Music matters, and it really doesn’t matter at all

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Like many aspects of our lives, music is difficult to define because any attempt to pin it down seems fraught with caveats and contradictions. Music is organised sound.. and so is speech. Music doesn’t require words but very often uses them. Music is often described as a universal language, but pieces from one place, time or culture can seem irrelevant or difficult to understand from the perspective of another. Music can be totally engaging, grabbing the listener and connecting directly to their innermost private thoughts and feelings, or it can be a noise in the background that allows the brain a canvas upon which to get on with other things. It can be direct and in your face, or mercurial and other-worldly.

Music can have a point, but it doesn’t have to have one. And, this is something that I try to bear in mind all the time when I meet students for the first time: each and every individual has a unique relationship with music; they each consume music in different ways for differing reasons, and they each have their own ideas about what types of music they would like to make and how they would prefer to go about that. In other words, the process of supporting a student along their musical journey is determined by who that student is, what they want to achieve and how they feel they can be helped.

I also think about this when it comes to music exams: some people love the narrowly defined structure of the graded music exam system because it gives them something to aim for, and a ‘course’ to work through. Of course, I’m totally thrilled to be able to help people with this process, guiding them through the examination requirements, working on pieces and exercises together etc. But, I always keep in the forefront of my mind the reason that most people choose to get involved with making music in the first place, and that’s to have fun. Music is a leisure pursuit so although the exam system can provide a long term structure to learning an instrument, it is only one strand of a much larger set of activities, many of which most students would like to be able to access in time. Even when students choose to work through their piano or guitar grades, I try to offer them ‘enrichment’ opportunities – supplementary pieces and exercises, other goals to aim for such as community performances or recordings etc.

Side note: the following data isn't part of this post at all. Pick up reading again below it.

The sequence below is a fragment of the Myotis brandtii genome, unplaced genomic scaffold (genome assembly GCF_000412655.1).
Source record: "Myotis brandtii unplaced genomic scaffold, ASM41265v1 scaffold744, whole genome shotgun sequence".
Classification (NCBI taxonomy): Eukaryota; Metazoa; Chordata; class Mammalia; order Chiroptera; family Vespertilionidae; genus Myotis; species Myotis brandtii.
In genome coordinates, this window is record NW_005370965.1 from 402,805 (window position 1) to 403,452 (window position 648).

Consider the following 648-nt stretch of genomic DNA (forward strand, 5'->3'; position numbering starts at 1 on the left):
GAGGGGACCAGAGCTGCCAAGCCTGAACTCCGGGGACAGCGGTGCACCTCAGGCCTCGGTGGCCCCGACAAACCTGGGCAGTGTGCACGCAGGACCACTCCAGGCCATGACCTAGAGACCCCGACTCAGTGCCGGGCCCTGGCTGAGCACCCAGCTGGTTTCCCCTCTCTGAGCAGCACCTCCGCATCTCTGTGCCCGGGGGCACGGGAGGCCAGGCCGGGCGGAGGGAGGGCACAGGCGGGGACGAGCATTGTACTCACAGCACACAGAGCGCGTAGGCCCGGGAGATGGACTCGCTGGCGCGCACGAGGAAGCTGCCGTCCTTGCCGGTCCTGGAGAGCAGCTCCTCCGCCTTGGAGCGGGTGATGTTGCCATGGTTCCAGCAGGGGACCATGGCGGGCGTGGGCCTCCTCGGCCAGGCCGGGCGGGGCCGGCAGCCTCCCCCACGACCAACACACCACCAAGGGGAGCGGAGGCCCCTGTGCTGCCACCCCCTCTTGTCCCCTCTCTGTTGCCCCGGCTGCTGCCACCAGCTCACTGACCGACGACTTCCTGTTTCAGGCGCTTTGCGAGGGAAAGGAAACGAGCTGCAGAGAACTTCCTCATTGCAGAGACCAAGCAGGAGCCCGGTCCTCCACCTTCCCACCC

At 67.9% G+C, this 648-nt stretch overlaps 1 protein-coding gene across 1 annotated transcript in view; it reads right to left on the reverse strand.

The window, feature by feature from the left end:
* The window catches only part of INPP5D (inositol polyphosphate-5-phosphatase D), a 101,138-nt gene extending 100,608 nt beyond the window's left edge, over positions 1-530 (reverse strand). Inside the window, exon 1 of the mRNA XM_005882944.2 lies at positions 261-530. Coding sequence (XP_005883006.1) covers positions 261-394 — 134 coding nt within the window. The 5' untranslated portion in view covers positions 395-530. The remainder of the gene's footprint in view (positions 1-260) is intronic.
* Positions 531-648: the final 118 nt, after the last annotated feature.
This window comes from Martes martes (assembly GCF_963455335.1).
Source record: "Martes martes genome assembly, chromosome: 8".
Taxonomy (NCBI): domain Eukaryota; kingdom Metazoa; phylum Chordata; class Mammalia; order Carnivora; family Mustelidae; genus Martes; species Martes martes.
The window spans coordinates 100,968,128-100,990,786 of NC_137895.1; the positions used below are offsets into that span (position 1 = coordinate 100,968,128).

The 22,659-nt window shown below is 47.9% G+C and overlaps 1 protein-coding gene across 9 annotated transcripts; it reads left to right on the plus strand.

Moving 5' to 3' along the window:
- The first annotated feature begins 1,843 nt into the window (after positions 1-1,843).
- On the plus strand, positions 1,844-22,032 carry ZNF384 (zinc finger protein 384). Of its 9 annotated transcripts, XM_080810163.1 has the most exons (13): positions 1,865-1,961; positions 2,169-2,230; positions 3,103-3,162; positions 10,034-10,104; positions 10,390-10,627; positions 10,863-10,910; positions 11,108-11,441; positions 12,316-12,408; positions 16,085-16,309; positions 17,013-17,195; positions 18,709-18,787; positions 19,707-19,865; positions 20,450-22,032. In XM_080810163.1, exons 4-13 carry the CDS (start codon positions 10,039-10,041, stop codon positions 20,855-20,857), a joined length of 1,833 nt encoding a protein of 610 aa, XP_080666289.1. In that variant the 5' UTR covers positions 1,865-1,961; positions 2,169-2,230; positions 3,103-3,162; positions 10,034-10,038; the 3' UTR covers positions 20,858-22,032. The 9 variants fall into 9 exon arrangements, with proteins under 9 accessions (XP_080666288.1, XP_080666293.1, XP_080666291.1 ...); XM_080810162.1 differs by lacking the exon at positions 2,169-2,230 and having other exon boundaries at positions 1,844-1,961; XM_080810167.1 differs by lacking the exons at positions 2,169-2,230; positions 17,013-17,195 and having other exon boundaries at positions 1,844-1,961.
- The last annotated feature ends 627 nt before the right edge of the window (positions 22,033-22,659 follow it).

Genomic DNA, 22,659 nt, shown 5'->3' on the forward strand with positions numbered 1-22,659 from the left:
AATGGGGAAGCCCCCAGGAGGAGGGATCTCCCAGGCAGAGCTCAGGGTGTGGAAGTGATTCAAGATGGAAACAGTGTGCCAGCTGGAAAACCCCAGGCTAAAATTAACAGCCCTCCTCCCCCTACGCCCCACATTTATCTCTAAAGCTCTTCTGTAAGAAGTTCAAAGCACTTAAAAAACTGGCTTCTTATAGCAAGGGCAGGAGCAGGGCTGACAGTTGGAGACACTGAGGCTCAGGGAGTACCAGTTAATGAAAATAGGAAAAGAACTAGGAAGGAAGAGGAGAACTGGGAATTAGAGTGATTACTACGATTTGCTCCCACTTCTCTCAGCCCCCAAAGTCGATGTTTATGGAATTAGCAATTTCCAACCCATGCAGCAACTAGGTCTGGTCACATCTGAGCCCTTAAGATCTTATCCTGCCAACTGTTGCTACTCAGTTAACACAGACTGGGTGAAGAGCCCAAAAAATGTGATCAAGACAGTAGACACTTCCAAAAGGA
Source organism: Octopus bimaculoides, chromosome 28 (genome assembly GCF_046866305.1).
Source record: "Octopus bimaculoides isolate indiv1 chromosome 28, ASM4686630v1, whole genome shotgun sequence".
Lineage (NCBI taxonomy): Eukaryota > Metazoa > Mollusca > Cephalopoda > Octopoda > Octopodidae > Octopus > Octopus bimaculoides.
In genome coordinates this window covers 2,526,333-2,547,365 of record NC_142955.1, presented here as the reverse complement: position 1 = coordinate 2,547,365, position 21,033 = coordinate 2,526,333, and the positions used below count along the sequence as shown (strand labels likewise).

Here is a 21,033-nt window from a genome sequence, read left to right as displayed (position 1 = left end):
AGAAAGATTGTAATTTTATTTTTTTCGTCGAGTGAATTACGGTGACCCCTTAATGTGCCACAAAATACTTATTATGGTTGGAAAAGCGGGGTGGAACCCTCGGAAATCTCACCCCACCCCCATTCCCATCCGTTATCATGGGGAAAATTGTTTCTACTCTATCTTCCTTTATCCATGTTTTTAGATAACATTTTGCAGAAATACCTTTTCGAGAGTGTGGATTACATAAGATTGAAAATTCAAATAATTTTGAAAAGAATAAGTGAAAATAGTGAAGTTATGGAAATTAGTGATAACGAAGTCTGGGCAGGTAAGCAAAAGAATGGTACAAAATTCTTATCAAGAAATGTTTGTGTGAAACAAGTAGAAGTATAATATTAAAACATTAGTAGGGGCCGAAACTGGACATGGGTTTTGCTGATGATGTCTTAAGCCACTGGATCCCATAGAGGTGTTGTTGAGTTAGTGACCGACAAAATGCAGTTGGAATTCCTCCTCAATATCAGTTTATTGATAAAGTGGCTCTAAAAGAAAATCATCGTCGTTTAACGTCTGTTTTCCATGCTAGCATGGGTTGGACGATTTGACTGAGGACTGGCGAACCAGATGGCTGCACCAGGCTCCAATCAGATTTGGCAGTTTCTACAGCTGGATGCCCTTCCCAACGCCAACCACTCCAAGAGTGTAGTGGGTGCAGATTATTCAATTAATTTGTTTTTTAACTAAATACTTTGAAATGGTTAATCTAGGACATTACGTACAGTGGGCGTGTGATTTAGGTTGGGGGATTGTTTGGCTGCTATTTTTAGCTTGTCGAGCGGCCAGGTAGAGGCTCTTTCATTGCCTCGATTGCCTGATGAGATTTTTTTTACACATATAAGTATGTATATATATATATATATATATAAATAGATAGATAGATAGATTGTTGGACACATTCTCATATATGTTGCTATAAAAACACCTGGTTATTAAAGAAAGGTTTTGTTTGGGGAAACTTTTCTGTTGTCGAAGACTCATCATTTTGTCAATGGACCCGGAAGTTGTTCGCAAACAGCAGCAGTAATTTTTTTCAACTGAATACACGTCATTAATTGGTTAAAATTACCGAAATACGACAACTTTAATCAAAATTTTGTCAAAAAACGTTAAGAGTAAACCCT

Furthermore, I make clear my position on the results of the exams that they sit: yes, of course everyone would like to get a good grade and make all their hours of practise worthwhile. But the priority for me is that the process is an enjoyable one, and that students are able to walk away from the exam room knowing that they’ve done themselves proud by playing as well as they were able (in the circumstances). And that they’ve learned lots from the overall experience.

The bottom line is that the result (pass, merit, distinction) isn’t really that important in the scheme of things!

Available slots for the forthcoming week

As usual, if you see a free slot that you would like to use, just drop me a text on 07746637472.

  • Monday 7th June
    • 09:45

It’s a busy one this week so unfortunately there’s very limited space free to book (!). However, if things change as the week progresses then I’ll put updates on my Facebook page.

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